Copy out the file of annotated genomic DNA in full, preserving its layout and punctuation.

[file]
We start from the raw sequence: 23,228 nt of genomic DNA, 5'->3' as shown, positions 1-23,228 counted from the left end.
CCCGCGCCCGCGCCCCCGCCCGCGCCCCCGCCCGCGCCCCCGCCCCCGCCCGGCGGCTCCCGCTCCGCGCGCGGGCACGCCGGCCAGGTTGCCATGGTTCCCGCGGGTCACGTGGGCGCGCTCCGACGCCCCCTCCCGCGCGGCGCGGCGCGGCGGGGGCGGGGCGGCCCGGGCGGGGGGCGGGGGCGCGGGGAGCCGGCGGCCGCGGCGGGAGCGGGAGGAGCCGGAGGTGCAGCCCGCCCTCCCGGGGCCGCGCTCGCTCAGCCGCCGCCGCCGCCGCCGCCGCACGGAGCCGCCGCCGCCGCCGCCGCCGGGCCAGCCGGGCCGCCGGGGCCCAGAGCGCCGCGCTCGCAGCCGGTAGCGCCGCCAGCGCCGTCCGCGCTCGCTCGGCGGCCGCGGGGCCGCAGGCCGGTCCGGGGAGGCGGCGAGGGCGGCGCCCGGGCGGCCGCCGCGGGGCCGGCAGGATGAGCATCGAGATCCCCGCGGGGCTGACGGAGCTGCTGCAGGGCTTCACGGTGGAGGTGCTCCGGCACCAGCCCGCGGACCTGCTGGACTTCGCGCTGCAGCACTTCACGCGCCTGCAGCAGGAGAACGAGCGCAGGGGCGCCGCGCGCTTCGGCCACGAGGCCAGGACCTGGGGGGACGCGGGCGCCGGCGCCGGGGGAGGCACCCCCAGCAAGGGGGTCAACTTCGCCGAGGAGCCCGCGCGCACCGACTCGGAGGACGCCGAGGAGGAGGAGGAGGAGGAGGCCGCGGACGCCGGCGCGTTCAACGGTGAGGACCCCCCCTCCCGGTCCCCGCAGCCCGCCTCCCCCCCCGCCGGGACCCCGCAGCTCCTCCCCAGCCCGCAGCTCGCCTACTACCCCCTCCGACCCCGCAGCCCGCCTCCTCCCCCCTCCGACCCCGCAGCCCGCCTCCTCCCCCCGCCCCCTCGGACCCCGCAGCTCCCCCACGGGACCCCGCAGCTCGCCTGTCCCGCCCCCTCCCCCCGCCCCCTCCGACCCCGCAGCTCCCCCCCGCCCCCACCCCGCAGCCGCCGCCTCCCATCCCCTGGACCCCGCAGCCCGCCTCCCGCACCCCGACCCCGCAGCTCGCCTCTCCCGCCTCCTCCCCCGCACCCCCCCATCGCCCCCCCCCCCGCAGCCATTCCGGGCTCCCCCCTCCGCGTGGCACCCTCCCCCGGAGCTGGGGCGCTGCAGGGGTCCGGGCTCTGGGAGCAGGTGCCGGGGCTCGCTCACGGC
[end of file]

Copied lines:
We start from the raw sequence: 23,228 nt of genomic DNA, 5'->3' as shown, positions 1-23,228 counted from the left end.
CCCGCGCCCGCGCCCCCGCCCGCGCCCCCGCCCGCGCCCCCGCCCCCGCCCGGCGGCTCCCGCTCCGCGCGCGGGCACGCCGGCCAGGTTGCCATGGTTCCCGCGGGTCACGTGGGCGCGCTCCGACGCCCCCTCCCGCGCGGCGCGGCGCGGCGGGGGCGGGGCGGCCCGGGCGGGGGGCGGGGGCGCGGGGAGCCGGCGGCCGCGGCGGGAGCGGGAGGAGCCGGAGGTGCAGCCCGCCCTCCCGGGGCCGCGCTCGCTCAGCCGCCGCCGCCGCCGCCGCCGCACGGAGCCGCCGCCGCCGCCGCCGCCGGGCCAGCCGGGCCGCCGGGGCCCAGAGCGCCGCGCTCGCAGCCGGTAGCGCCGCCAGCGCCGTCCGCGCTCGCTCGGCGGCCGCGGGGCCGCAGGCCGGTCCGGGGAGGCGGCGAGGGCGGCGCCCGGGCGGCCGCCGCGGGGCCGGCAGGATGAGCATCGAGATCCCCGCGGGGCTGACGGAGCTGCTGCAGGGCTTCACGGTGGAGGTGCTCCGGCACCAGCCCGCGGACCTGCTGGACTTCGCGCTGCAGCACTTCACGCGCCTGCAGCAGGAGAACGAGCGCAGGGGCGCCGCGCGCTTCGGCCACGAGGCCAGGACCTGGGGGGACGCGGGCGCCGGCGCCGGGGGAGGCACCCCCAGCAAGGGGGTCAACTTCGCCGAGGAGCCCGCGCGCACCGACTCGGAGGACGCCGAGGAGGAGGAGGAGGAGGAGGCCGCGGACGCCGGCGCGTTCAACGGTGAGGACCCCCCCTCCCGGTCCCCGCAGCCCGCCTCCCCCCCCGCCGGGACCCCGCAGCTCCTCCCCAGCCCGCAGCTCGCCTACTACCCCCTCCGACCCCGCAGCCCGCCTCCTCCCCCCTCCGACCCCGCAGCCCGCCTCCTCCCCCCGCCCCCTCGGACCCCGCAGCTCCCCCACGGGACCCCGCAGCTCGCCTGTCCCGCCCCCTCCCCCCGCCCCCTCCGACCCCGCAGCTCCCCCCCGCCCCCACCCCGCAGCCGCCGCCTCCCATCCCCTGGACCCCGCAGCCCGCCTCCCGCACCCCGACCCCGCAGCTCGCCTCTCCCGCCTCCTCCCCCGCACCCCCCCATCGCCCCCCCCCCCGCAGCCATTCCGGGCTCCCCCCTCCGCGTGGCACCCTCCCCCGGAGCTGGGGCGCTGCAGGGGTCCGGGCTCTGGGAGCAGGTGCCGGGGCTCGCTCACGGC